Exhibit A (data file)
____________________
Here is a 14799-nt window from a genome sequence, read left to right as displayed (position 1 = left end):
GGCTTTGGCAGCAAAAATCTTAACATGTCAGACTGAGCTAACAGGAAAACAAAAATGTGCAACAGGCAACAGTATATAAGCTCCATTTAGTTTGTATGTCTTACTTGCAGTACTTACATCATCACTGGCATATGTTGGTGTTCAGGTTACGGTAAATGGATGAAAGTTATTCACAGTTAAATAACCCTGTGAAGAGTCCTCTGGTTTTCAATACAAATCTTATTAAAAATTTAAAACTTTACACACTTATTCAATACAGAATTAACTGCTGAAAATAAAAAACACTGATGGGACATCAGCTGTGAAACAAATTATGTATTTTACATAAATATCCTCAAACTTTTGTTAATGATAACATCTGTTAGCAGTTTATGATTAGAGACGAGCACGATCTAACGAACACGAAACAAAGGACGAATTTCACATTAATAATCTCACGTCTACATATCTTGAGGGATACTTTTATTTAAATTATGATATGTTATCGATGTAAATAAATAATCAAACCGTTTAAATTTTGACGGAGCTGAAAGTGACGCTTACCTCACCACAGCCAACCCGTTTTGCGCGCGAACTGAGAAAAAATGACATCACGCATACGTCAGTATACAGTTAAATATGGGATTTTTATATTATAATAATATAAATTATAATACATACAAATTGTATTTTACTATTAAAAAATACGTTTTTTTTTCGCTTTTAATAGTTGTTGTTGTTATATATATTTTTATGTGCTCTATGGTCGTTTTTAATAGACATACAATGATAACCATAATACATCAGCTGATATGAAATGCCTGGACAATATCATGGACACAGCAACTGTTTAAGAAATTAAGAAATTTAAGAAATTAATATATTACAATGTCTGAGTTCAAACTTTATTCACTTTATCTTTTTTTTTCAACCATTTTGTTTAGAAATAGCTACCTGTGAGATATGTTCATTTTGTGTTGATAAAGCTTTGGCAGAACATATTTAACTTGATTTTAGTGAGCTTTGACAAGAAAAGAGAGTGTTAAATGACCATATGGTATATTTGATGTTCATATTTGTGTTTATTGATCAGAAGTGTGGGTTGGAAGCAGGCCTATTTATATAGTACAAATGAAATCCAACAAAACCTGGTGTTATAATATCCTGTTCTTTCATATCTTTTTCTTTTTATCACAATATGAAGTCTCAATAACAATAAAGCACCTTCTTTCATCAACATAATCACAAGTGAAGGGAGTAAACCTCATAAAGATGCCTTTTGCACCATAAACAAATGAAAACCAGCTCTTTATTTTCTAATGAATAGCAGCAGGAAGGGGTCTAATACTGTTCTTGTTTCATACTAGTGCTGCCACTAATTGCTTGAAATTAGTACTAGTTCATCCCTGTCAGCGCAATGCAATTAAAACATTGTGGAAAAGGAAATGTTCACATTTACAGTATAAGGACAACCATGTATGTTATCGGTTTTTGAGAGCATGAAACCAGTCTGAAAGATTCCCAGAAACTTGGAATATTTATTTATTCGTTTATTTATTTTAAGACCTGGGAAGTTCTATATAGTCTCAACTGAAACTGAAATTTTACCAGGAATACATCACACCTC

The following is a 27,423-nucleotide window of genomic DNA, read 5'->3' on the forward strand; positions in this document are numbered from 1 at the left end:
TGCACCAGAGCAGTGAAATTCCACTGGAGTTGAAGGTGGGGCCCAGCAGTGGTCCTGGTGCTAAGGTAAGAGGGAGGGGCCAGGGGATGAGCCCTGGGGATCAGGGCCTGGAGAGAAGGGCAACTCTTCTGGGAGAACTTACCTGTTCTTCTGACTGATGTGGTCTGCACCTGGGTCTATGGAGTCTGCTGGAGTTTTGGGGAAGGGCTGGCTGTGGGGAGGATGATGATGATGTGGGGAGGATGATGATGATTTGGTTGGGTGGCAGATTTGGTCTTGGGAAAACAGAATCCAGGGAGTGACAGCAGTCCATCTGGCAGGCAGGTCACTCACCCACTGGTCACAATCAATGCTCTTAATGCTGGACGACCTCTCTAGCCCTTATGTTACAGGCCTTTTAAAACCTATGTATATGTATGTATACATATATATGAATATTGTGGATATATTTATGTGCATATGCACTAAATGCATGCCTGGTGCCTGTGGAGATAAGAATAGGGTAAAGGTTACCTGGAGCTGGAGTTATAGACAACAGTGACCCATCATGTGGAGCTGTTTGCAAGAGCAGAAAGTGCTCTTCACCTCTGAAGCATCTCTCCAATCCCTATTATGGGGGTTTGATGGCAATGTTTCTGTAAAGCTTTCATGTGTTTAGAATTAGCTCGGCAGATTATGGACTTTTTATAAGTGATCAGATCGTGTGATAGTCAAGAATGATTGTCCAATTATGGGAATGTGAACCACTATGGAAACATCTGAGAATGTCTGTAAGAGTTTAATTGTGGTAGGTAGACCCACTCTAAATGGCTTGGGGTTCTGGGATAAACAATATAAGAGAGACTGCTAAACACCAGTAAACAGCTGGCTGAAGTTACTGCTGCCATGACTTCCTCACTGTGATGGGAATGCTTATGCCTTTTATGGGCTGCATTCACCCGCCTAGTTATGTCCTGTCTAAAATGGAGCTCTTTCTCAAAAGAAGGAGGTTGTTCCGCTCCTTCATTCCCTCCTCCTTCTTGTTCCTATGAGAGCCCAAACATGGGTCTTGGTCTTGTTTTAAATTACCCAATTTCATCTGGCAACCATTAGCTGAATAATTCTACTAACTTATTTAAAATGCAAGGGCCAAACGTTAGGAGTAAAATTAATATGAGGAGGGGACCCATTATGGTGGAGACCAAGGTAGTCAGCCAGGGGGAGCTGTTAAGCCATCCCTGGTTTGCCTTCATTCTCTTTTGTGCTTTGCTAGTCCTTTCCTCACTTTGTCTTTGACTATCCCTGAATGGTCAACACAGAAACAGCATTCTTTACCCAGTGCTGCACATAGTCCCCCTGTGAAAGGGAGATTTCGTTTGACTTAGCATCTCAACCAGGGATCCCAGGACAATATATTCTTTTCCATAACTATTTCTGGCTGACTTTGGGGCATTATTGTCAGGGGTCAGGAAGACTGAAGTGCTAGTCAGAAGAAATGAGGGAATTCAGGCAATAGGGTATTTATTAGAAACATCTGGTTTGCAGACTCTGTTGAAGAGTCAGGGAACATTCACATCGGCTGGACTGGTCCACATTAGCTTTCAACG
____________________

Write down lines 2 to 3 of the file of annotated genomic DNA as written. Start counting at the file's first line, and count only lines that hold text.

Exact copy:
GGCTTTGGCAGCAAAAATCTTAACATGTCAGACTGAGCTAACAGGAAAACAAAAATGTGCAACAGGCAACAGTATATAAGCTCCATTTAGTTTGTATGTCTTACTTGCAGTACTTACATCATCACTGGCATATGTTGGTGTTCAGGTTACGGTAAATGGATGAAAGTTATTCACAGTTAAATAACCCTGTGAAGAGTCCTCTGGTTTTCAATACAAATCTTATTAAAAATTTAAAACTTTACACACTTATTCAATACAGAATTAACTGCTGAAAATAAAAAACACTGATGGGACATCAGCTGTGAAACAAATTATGTATTTTACATAAATATCCTCAAACTTTTGTTAATGATAACATCTGTTAGCAGTTTATGATTAGAGACGAGCACGATCTAACGAACACGAAACAAAGGACGAATTTCACATTAATAATCTCACGTCTACATATCTTGAGGGATACTTTTATTTAAATTATGATATGTTATCGATGTAAATAAATAATCAAACCGTTTAAATTTTGACGGAGCTGAAAGTGACGCTTACCTCACCACAGCCAACCCGTTTTGCGCGCGAACTGAGAAAAAATGACATCACGCATACGTCAGTATACAGTTAAATATGGGATTTTTATATTATAATAATATAAATTATAATACATACAAATTGTATTTTACTATTAAAAAATACGTTTTTTTTTCGCTTTTAATAGTTGTTGTTGTTATATATATTTTTATGTGCTCTATGGTCGTTTTTAATAGACATACAATGATAACCATAATACATCAGCTGATATGAAATGCCTGGACAATATCATGGACACAGCAACTGTTTAAGAAATTAAGAAATTTAAGAAATTAATATATTACAATGTCTGAGTTCAAACTTTATTCACTTTATCTTTTTTTTTCAACCATTTTGTTTAGAAATAGCTACCTGTGAGATATGTTCATTTTGTGTTGATAAAGCTTTGGCAGAACATATTTAACTTGATTTTAGTGAGCTTTGACAAGAAAAGAGAGTGTTAAATGACCATATGGTATATTTGATGTTCATATTTGTGTTTATTGATCAGAAGTGTGGGTTGGAAGCAGGCCTATTTATATAGTACAAATGAAATCCAACAAAACCTGGTGTTATAATATCCTGTTCTTTCATATCTTTTTCTTTTTATCACAATATGAAGTCTCAATAACAATAAAGCACCTTCTTTCATCAACATAATCACAAGTGAAGGGAGTAAACCTCATAAAGATGCCTTTTGCACCATAAACAAATGAAAACCAGCTCTTTATTTTCTAATGAATAGCAGCAGGAAGGGGTCTAATACTGTTCTTGTTTCATACTAGTGCTGCCACTAATTGCTTGAAATTAGTACTAGTTCATCCCTGTCAGCGCAATGCAATTAAAACATTGTGGAAAAGGAAATGTTCACATTTACAGTATAAGGACAACCATGTATGTTATCGGTTTTTGAGAGCATGAAACCAGTCTGAAAGATTCCCAGAAACTTGGAATATTTATTTATTCGTTTATTTATTTTAAGACCTGGGAAGTTCTATATAGTCTCAACTGAAACTGAAATTTTACCAGGAATACATCACACCTC

The following is a 27,423-nucleotide window of genomic DNA, read 5'->3' on the forward strand; positions in this document are numbered from 1 at the left end: